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What is collective intelligence?

Collective intelligence refers to the fact that a team of cooperating agents can solve problems more efficiently than when these agents work in isolation. Collective intelligence is used by insects living in colonies, by teams of humans, and even by collaborative robots. 

 

Collective intelligence has added value for everyone - citizens, consumers, media, public actors, industries, information management systems. In fact, modern societies increasingly rely on collective intelligence via peer review, crowdsourcing, open-source intelligence or collaborative filtering. And with the advent of Web 2.0 (or Participatory Web), collective intelligence is leveraged every single day: we use Twitter to explore others’ points of view, Youtube tutorials to repair appliances, Instagram to discover new trends, and Reddit and Wikipedia to learn about a multitude of facts. 

 

For the moment, search engines do not provide access to collective intelligence. They have been tailored for the Web 1.0 and strangely they still are organized around websites, not user-generated content. True, there is a growing trend to use collective intelligence. Google for example lists not only the best sites, but also the most relevant results in Wikipedia and in the media ('top stories'). Google also informs us about users’ related searches ('People also ask', 'People also search for'.) And obviously, the very idea of PageRank is based on the principle of collective intelligence.

 

Yet, collective intelligence is hard to grasp. It does not lie in a single post or website, but rather in the whole of these posts and websites, their diversity, their differences, their oppositions and their convergences. Ranking websites, or presenting the most relevant news articles cannot be the solution. 

 

The solution lies in aggregation. At BUNKA, what we do is that our algorithm does not give you the most relevant websites. We rather aggregate all websites, posts and reviews according to their semantic similarity (i.e. how much they talk about the same thing, they agree on the same issues), and we present you with a map of all these aggregations, with their main topics, their respective popularity, their convergences and their distance from one another. You can then explore, zoom in, zoom out, and access to collective intelligence.

 

One domain where collective intelligence and aggregation might be especially useful is the fiability of information, and the diffusion of fake news. One obvious solution is to implement tools for assessing the content of a website or an article. Typical examples are debunking and fact-checking. But fact-checking and debunking have limits. They take time, and are difficult to automatize. Maybe more importantly, debunking and fact-checking adopt a confrontational approach which can backfire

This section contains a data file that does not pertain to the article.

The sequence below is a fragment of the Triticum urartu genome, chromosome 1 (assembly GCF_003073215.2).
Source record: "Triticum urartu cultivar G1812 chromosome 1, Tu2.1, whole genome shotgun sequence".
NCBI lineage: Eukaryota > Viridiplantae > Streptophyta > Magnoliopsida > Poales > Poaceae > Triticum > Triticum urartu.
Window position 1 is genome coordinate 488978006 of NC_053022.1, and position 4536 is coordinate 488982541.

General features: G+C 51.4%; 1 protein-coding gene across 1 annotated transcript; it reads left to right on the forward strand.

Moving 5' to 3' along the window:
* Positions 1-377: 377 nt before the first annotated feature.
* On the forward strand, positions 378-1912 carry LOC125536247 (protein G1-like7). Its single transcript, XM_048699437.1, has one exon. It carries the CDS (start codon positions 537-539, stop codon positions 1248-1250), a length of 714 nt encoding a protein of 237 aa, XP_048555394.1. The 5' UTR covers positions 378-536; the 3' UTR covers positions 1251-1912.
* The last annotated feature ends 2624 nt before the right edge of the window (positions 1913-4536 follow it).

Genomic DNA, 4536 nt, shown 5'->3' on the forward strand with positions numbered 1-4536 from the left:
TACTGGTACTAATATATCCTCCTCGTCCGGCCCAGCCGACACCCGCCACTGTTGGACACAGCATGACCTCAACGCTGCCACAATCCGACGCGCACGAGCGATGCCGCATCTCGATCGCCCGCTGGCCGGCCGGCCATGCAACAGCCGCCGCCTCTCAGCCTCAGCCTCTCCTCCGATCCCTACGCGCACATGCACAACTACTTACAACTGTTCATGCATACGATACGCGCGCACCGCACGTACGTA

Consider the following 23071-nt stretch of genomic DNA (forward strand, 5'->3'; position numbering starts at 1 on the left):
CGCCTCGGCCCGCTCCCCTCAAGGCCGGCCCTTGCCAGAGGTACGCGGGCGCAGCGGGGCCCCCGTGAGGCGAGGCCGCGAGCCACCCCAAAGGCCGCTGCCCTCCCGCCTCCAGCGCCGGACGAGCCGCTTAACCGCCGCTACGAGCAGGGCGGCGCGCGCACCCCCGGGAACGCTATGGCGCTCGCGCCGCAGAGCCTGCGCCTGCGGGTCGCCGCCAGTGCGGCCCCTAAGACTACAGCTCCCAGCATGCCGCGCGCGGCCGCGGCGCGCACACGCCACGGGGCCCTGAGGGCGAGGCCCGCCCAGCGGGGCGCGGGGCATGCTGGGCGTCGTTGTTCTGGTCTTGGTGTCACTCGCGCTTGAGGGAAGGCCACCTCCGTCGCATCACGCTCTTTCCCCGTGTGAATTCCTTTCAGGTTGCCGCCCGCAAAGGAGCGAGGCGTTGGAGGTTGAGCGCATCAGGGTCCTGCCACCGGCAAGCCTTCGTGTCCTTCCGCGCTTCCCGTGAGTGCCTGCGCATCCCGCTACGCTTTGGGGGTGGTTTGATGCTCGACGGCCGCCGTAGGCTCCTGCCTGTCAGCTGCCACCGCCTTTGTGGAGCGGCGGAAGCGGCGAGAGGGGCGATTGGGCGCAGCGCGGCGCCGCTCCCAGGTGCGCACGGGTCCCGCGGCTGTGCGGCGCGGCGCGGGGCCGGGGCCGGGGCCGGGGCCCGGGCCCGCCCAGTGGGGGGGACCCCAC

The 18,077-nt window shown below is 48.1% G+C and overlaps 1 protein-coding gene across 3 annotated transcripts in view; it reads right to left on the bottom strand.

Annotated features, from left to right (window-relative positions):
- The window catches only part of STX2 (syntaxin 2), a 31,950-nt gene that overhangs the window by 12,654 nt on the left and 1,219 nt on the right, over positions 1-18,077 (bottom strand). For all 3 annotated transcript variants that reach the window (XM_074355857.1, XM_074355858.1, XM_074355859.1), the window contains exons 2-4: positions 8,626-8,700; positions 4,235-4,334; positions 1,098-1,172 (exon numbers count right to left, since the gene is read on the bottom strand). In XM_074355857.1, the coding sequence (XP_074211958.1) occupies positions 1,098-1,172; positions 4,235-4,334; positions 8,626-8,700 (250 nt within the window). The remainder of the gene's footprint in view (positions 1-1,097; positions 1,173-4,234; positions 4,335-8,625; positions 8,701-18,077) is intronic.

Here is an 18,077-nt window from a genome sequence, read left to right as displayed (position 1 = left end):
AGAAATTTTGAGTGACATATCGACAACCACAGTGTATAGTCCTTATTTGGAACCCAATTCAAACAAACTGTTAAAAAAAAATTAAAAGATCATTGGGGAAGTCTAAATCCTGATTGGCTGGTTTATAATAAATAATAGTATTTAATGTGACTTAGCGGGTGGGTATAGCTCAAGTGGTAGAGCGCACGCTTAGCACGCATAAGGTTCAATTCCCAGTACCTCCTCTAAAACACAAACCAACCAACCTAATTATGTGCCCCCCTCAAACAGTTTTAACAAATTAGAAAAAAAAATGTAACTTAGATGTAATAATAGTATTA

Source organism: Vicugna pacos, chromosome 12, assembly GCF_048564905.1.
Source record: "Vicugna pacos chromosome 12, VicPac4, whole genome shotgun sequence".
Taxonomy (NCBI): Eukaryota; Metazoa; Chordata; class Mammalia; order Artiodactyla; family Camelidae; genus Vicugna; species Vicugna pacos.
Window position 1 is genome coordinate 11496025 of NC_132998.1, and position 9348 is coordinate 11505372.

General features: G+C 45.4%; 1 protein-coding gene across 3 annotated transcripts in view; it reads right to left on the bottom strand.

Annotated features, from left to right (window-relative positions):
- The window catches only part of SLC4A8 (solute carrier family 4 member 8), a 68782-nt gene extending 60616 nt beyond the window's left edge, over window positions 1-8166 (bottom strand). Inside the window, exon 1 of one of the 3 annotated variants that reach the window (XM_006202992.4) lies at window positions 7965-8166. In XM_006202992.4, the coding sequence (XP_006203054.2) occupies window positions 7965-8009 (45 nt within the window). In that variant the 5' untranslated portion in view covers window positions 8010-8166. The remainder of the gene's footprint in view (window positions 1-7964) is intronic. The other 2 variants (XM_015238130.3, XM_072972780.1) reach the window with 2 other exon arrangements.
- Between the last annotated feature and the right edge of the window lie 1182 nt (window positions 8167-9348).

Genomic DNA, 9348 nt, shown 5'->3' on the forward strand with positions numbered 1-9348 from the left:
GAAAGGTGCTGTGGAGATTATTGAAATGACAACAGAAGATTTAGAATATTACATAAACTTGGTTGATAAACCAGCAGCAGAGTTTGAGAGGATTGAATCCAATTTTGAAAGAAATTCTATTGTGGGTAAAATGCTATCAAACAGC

At BUNKA, our approach is different. Rather than evaluating the content of a post, we use collective intelligence to evaluate the context: who are the people who posted it? Who are the people who liked and shared it? Who disagrees with the post? It is through exploration that you get to be able to evaluate the quality of the information.

 

BUNKA doesn't tell people if they are right or wrong. It contextualizes what they are reading: Is it popular? Is it consensual? Is it fringe? Is it close to the alt-right? Is it endorsed by evidence-based websites? Is it shared by the anti-vaccine movement?

 

 

 

 

 

Picturea dapted from Faris et al. (2017)

Using collective intelligence - what others think - is actually nothing new. Humans, as a species, consume an enormous amount of culturally derived information and, lacking sufficient expertise, constantly need the social context to assess the epistemic quality of this information (source, status of the speaker, popularity of the information, etc.).

 

To take an example from everyday life, if one is looking for a good restaurant for lunch, it is very likely that one will choose to enter an establishment where there are customers rather than an empty restaurant (the busiest restaurant might reflect its popularity and, therefore, the quality of its service). This is what BUNKA does, but on a grander scale, with many more dimensions.



 

Faris, R., Roberts, H., Etling, B., Bourassa, N., Zuckerman, E., & Benkler, Y. (2017). Partisanship, propaganda, and disinformation: Online media and the 2016 US presidential election. Berkman Klein Center Research Publication, 6

 

Lorenz-Spreen, P., Lewandowsky, S., Sunstein, C. R., & Hertwig, R. (2020). How behavioural sciences can promote truth, autonomy and democratic discourse online. Nature human behaviour, 4(11), 1102-1109.

 

Sperber, D., Clément, F., Heintz, C., Mascaro, O., Mercier, H., Origgi, G., & Wilson, D. (2010). Epistemic vigilance. Mind & language, 25(4), 359-393.

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